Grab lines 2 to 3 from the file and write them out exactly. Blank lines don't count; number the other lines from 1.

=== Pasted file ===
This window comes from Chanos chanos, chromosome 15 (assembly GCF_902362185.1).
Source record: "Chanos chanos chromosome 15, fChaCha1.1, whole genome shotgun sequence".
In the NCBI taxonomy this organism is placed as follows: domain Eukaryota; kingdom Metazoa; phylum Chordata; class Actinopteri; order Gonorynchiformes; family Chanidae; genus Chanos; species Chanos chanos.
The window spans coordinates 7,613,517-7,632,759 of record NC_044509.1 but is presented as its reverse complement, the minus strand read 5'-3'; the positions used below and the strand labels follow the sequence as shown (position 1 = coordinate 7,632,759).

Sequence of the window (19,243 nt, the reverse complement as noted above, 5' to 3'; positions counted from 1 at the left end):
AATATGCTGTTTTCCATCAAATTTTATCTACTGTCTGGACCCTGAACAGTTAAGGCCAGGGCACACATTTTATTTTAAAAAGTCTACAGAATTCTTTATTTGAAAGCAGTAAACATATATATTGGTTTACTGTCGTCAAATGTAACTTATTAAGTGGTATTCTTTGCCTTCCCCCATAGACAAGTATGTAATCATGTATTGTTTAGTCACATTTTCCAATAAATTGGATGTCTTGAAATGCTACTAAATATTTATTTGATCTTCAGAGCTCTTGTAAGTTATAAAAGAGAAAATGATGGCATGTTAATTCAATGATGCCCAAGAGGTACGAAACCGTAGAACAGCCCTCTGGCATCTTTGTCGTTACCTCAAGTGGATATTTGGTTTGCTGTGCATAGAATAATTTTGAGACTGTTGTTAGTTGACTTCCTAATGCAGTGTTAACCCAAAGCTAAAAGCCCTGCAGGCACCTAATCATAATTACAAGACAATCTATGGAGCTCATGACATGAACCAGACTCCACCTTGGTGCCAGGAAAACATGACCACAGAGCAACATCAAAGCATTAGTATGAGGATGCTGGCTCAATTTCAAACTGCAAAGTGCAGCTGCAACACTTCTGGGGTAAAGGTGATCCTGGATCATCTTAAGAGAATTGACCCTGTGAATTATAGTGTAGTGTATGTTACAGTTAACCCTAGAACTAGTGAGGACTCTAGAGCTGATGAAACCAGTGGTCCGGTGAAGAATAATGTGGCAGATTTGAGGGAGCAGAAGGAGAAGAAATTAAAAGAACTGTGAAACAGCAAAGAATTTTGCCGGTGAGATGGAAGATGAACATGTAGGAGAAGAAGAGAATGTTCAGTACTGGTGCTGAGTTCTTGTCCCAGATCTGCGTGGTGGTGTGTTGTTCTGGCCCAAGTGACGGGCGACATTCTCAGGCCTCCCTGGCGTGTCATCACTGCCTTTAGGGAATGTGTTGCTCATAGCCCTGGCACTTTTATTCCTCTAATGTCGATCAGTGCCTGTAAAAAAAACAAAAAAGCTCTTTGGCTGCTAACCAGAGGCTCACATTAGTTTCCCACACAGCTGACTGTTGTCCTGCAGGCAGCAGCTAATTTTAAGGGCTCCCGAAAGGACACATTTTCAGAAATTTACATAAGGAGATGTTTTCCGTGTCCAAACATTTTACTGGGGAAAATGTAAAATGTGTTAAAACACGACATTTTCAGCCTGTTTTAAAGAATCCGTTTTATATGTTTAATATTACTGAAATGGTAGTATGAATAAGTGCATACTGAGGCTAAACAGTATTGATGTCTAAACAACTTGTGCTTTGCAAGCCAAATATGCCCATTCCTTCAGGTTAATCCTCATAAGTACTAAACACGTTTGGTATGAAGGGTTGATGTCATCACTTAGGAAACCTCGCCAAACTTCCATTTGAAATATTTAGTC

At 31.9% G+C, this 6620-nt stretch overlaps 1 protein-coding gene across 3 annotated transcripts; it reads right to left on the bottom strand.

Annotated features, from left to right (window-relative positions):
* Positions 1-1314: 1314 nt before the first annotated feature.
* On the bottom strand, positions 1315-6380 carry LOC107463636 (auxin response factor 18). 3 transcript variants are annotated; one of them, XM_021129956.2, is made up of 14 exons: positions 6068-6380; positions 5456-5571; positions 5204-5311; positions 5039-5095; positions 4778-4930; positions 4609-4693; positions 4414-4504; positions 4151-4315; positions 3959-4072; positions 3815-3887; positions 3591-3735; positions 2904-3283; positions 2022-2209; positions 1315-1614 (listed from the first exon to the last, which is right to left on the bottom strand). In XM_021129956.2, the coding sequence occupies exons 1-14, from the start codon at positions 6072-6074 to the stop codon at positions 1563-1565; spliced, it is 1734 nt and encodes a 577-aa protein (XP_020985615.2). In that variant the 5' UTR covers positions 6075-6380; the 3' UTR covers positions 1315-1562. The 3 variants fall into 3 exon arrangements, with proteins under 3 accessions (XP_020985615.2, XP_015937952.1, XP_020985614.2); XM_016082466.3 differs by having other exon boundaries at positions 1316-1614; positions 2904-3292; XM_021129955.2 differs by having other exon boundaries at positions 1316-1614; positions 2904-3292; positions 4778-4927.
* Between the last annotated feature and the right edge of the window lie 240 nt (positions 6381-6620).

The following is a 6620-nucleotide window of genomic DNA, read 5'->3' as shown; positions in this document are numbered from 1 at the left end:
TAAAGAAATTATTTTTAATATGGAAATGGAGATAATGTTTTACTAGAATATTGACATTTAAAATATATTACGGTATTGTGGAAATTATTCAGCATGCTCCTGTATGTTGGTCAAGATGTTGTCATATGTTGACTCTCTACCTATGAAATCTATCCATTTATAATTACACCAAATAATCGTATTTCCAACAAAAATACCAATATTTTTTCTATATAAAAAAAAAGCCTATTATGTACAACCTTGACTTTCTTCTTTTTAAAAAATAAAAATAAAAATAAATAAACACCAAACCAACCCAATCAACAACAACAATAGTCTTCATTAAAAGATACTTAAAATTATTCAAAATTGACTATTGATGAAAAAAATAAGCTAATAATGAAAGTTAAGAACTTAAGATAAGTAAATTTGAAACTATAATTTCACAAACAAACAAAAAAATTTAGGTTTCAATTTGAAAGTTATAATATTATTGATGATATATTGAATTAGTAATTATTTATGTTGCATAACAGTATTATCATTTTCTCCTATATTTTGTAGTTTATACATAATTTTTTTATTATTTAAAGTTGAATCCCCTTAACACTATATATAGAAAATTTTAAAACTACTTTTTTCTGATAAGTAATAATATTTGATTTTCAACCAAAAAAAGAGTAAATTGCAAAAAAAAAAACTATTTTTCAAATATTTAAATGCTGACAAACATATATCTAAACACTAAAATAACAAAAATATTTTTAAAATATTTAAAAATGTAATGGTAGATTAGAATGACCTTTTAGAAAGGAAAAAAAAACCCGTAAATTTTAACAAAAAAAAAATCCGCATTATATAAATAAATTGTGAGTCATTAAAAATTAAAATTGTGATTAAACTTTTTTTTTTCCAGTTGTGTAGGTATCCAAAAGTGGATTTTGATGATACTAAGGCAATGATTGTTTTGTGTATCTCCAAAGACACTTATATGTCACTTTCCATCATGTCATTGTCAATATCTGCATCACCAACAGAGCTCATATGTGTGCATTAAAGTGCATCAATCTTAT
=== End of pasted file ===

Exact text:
Source record: "Chanos chanos chromosome 15, fChaCha1.1, whole genome shotgun sequence".
In the NCBI taxonomy this organism is placed as follows: domain Eukaryota; kingdom Metazoa; phylum Chordata; class Actinopteri; order Gonorynchiformes; family Chanidae; genus Chanos; species Chanos chanos.